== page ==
March corn lost 4 cents on very light volume of 125,593 contracts. Volume declined approximately 2,500 contracts from December 17, which was the lowest volume since October 22 when corn traded 118,241 contracts. For the last 2 trading sessions corn has declined by 10.75 cents and volume on both days has been the lowest in nearly 2 months. This certainly will not be the case on December 19 because volume at the time this report is being compiled is 151,427 contracts. On December 18, open interest declined by a massive 4,960 contracts, which in relation to volume is approximately approximately 50% above average. This is the 2nd day in a row the open interest decline relative to volume has been heavy. As this report is being compiled on December 19, March corn is trading 12.25 cents lower and has made a new low for the move at $7.05 3/4. The continuation low was made on September 28 in the December contract at $7.05. Stand aside.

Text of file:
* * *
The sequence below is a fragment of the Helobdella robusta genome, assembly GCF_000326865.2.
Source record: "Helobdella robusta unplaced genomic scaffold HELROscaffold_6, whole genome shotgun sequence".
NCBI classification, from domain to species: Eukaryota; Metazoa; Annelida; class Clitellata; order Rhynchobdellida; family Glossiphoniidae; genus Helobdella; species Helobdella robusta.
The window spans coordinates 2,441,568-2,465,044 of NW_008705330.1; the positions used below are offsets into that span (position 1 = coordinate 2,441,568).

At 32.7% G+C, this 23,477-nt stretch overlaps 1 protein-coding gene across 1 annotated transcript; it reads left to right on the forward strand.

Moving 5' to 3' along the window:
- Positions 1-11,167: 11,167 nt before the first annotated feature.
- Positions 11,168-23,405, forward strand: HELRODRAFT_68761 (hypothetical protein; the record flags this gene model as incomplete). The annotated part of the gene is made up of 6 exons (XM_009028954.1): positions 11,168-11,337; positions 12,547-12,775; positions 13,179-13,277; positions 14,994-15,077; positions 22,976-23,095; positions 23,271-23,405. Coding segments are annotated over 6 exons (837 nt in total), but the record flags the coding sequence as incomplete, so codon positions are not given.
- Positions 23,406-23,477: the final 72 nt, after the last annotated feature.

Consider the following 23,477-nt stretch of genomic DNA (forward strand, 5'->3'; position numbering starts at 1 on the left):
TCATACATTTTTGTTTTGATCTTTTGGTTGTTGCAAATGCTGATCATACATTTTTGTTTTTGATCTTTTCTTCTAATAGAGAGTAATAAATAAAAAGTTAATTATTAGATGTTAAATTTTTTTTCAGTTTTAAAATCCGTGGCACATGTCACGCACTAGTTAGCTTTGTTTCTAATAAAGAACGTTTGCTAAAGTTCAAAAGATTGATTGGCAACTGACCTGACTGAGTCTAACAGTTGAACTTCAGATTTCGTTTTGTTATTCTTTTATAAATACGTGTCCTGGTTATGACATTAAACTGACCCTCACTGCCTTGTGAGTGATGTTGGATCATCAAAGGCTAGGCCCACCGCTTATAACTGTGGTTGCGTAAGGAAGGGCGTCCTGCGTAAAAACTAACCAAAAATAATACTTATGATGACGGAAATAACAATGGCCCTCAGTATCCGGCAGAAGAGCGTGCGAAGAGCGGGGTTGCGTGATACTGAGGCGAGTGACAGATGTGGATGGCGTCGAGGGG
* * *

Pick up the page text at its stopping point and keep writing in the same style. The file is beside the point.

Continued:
March wheat gained 3.25 cents on volume of 67,283 contracts. Open interest increased by 2,052 contracts, which in relation to volume is approximately 20% above average. As this report is being compiled on December 19, March wheat is trading 5.75 lower, but has not taken out the low of December 18 of $8.01 1/2 Stand aside.